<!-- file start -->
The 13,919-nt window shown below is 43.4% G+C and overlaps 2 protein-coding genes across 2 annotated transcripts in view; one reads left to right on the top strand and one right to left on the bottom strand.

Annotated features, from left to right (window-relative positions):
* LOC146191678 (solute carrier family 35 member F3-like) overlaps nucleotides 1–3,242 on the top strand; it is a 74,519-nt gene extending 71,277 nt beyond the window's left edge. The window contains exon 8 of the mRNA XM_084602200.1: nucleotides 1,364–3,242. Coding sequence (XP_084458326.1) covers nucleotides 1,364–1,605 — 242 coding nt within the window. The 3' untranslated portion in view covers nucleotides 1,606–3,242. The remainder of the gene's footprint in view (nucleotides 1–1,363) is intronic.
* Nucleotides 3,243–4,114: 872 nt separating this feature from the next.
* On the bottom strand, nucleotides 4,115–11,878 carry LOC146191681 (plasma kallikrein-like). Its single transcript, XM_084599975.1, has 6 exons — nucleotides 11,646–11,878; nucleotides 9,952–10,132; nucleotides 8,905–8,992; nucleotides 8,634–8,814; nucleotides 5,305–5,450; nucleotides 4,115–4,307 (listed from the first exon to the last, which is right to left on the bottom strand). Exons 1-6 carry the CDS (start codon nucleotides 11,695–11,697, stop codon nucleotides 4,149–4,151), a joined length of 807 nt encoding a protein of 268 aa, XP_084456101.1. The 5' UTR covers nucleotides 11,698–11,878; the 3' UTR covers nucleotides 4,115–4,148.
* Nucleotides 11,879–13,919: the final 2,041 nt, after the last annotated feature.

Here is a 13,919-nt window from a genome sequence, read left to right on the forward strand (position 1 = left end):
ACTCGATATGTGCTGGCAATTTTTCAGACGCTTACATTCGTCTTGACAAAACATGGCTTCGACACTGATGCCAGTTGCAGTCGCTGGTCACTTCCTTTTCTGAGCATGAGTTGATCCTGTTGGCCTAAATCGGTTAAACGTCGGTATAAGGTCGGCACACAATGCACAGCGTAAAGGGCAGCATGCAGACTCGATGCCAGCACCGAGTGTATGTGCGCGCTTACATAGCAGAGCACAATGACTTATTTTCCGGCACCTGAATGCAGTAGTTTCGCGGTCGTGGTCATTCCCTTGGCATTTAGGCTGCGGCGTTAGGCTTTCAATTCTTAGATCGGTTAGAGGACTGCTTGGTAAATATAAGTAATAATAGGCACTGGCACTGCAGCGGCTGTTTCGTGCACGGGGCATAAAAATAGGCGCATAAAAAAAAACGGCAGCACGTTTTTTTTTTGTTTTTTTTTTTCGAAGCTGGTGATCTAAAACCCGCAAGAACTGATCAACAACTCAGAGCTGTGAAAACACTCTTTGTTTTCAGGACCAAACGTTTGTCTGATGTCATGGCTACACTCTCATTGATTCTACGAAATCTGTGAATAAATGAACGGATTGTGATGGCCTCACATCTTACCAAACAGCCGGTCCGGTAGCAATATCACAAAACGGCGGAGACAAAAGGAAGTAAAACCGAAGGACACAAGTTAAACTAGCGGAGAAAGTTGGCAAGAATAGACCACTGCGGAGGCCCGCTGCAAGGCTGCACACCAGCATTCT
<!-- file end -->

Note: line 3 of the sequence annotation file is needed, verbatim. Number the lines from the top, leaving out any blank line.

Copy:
* LOC146191678 (solute carrier family 35 member F3-like) overlaps nucleotides 1–3,242 on the top strand; it is a 74,519-nt gene extending 71,277 nt beyond the window's left edge. The window contains exon 8 of the mRNA XM_084602200.1: nucleotides 1,364–3,242. Coding sequence (XP_084458326.1) covers nucleotides 1,364–1,605 — 242 coding nt within the window. The 3' untranslated portion in view covers nucleotides 1,606–3,242. The remainder of the gene's footprint in view (nucleotides 1–1,363) is intronic.